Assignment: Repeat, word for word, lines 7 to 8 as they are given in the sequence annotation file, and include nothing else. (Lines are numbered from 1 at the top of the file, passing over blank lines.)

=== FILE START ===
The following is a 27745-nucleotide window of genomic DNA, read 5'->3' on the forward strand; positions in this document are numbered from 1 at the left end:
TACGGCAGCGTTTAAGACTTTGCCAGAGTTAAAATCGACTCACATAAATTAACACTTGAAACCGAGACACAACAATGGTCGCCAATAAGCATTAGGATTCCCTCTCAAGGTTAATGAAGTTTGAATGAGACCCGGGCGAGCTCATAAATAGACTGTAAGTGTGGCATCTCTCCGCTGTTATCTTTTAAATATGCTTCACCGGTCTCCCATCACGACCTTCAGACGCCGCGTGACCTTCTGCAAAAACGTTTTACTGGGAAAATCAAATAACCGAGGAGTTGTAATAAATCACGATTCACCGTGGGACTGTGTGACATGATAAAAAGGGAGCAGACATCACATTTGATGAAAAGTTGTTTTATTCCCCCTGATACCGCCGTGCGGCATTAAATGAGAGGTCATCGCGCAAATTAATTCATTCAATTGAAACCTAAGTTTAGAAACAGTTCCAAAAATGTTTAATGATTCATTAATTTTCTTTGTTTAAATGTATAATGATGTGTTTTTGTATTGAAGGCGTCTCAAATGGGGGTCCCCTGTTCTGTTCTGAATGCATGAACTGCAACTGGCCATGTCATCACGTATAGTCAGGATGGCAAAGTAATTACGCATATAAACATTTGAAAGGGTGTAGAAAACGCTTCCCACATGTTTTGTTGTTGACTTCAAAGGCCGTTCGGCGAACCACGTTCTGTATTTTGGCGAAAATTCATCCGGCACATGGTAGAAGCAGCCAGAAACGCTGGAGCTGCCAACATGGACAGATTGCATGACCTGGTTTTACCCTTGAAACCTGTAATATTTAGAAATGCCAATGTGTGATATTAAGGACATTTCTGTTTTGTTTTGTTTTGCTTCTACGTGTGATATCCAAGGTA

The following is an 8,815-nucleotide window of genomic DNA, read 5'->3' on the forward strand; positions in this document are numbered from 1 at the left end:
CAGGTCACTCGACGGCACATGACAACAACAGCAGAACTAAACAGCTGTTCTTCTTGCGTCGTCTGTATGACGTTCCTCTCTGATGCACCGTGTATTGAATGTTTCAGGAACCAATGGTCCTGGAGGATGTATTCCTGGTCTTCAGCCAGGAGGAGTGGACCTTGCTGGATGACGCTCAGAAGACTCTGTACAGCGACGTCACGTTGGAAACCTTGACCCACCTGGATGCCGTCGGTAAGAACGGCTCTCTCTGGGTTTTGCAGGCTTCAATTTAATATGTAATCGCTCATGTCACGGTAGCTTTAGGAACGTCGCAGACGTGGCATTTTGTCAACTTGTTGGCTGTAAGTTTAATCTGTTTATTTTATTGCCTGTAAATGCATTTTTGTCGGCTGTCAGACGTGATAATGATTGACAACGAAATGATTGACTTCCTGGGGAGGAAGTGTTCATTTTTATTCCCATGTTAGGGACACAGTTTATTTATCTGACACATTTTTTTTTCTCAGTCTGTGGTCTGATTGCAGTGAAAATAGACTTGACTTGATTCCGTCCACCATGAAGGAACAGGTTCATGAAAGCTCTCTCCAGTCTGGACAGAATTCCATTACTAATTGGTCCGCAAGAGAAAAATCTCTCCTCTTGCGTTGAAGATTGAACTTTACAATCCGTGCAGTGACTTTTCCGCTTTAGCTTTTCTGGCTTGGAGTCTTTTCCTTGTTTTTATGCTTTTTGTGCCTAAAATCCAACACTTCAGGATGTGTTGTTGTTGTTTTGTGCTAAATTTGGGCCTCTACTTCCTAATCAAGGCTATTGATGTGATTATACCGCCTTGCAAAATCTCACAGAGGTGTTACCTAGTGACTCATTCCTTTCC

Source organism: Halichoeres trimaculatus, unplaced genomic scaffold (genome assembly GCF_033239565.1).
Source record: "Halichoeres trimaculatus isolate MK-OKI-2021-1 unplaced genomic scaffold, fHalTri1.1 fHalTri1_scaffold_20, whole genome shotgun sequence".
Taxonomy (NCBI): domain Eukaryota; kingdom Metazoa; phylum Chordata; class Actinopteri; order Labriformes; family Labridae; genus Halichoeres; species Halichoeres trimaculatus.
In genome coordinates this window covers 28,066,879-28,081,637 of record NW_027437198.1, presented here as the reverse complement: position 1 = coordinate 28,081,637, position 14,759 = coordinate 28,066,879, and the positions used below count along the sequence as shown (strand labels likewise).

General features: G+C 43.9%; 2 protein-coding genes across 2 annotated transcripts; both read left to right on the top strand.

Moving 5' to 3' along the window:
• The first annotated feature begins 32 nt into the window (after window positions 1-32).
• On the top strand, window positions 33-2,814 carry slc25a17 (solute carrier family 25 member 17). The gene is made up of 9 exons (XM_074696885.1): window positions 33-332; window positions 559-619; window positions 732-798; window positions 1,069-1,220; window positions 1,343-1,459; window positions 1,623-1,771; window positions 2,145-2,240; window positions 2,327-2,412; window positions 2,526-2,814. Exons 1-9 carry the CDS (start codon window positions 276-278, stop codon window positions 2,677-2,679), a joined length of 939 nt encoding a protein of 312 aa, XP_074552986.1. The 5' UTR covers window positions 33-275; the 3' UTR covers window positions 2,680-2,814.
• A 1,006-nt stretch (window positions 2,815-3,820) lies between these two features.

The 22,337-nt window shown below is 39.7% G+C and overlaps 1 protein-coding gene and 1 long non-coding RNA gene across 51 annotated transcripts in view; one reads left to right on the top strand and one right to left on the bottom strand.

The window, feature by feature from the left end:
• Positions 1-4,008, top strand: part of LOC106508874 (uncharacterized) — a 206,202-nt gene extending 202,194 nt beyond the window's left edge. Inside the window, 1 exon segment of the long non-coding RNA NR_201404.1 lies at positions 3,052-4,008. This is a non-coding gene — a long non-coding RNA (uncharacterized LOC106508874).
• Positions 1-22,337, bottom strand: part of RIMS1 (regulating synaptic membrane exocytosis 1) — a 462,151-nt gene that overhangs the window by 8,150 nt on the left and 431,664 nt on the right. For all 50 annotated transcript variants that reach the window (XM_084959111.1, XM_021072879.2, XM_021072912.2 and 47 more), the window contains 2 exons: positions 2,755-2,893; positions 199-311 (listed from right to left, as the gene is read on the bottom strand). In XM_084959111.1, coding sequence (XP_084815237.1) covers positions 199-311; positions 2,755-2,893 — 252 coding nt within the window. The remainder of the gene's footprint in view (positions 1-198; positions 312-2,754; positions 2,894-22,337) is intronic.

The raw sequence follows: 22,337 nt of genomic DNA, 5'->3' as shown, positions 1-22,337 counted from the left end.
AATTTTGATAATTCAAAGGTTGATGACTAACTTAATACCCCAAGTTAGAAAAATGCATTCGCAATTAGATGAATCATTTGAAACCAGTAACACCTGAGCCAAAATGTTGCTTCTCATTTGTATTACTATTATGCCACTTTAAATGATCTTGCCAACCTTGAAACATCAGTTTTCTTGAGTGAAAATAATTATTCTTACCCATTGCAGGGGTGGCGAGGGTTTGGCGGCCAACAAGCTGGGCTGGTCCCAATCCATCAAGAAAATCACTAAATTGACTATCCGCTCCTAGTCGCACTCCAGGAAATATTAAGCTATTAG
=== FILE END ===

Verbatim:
Taxonomy (NCBI): domain Eukaryota; kingdom Metazoa; phylum Chordata; class Actinopteri; order Labriformes; family Labridae; genus Halichoeres; species Halichoeres trimaculatus.
In genome coordinates this window covers 28,066,879-28,081,637 of record NW_027437198.1, presented here as the reverse complement: position 1 = coordinate 28,081,637, position 14,759 = coordinate 28,066,879, and the positions used below count along the sequence as shown (strand labels likewise).